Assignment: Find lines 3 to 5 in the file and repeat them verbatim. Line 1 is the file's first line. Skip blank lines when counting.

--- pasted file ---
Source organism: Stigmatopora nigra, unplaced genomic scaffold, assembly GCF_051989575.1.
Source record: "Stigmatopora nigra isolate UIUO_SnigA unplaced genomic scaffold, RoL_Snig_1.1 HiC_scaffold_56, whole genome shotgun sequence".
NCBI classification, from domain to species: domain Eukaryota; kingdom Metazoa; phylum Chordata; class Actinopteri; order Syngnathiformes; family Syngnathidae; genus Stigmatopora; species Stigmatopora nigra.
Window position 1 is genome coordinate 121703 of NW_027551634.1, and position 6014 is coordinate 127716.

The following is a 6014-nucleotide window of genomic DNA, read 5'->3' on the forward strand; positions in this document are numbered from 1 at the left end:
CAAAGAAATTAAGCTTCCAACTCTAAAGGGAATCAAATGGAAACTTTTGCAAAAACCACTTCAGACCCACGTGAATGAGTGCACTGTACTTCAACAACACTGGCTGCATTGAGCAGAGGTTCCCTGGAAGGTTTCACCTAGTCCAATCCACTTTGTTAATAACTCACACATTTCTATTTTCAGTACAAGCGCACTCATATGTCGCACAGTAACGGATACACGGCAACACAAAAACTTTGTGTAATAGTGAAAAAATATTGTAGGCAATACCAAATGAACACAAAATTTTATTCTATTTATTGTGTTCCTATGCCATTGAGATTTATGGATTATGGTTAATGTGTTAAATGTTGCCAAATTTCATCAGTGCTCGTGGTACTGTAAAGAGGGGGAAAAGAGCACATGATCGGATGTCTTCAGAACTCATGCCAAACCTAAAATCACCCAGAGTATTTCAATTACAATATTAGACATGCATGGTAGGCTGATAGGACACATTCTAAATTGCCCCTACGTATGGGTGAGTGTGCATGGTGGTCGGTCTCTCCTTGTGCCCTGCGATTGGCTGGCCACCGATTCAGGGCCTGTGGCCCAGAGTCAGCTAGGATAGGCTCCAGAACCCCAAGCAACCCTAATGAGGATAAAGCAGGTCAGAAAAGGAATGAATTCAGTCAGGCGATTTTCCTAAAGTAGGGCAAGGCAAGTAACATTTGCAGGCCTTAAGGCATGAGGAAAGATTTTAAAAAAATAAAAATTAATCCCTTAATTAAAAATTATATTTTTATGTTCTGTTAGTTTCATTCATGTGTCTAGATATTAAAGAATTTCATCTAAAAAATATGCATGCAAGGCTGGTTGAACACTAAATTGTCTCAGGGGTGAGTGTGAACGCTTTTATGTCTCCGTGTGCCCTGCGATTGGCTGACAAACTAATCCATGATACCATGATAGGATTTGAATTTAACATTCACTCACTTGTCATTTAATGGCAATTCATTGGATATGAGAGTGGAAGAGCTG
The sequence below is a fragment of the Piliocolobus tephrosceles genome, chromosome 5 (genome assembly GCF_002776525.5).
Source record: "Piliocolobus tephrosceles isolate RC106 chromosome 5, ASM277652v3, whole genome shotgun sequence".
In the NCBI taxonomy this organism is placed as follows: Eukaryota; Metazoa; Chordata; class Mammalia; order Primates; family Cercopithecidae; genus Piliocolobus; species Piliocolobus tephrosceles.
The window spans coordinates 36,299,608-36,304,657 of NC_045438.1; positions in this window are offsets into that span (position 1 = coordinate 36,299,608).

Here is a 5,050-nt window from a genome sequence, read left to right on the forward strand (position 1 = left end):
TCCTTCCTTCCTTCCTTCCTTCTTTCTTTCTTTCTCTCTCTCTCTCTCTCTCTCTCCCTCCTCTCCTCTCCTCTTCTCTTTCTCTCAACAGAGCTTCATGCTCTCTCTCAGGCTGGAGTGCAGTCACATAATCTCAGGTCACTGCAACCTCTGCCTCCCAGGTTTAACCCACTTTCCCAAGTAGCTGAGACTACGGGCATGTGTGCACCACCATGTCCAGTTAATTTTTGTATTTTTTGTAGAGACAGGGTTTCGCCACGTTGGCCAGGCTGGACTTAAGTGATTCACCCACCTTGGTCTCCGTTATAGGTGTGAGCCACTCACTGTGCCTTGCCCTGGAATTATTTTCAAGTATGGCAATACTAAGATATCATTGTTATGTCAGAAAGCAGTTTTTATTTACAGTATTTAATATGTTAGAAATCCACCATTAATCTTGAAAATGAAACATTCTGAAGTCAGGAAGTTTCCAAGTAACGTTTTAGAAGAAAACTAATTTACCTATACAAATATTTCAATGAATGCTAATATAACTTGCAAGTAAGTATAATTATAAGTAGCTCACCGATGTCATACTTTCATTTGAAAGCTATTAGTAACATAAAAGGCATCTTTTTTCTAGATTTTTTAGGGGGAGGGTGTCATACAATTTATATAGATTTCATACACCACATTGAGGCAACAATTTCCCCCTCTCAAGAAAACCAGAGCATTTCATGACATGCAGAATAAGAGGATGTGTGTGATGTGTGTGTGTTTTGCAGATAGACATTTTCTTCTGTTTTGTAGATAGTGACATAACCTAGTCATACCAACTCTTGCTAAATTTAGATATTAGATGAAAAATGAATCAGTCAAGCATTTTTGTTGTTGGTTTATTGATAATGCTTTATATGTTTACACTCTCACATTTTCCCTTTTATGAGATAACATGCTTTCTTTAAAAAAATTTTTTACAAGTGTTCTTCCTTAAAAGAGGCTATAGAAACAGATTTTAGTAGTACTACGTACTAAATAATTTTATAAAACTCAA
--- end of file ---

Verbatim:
NCBI classification, from domain to species: domain Eukaryota; kingdom Metazoa; phylum Chordata; class Actinopteri; order Syngnathiformes; family Syngnathidae; genus Stigmatopora; species Stigmatopora nigra.
Window position 1 is genome coordinate 121703 of NW_027551634.1, and position 6014 is coordinate 127716.

The following is a 6014-nucleotide window of genomic DNA, read 5'->3' on the forward strand; positions in this document are numbered from 1 at the left end: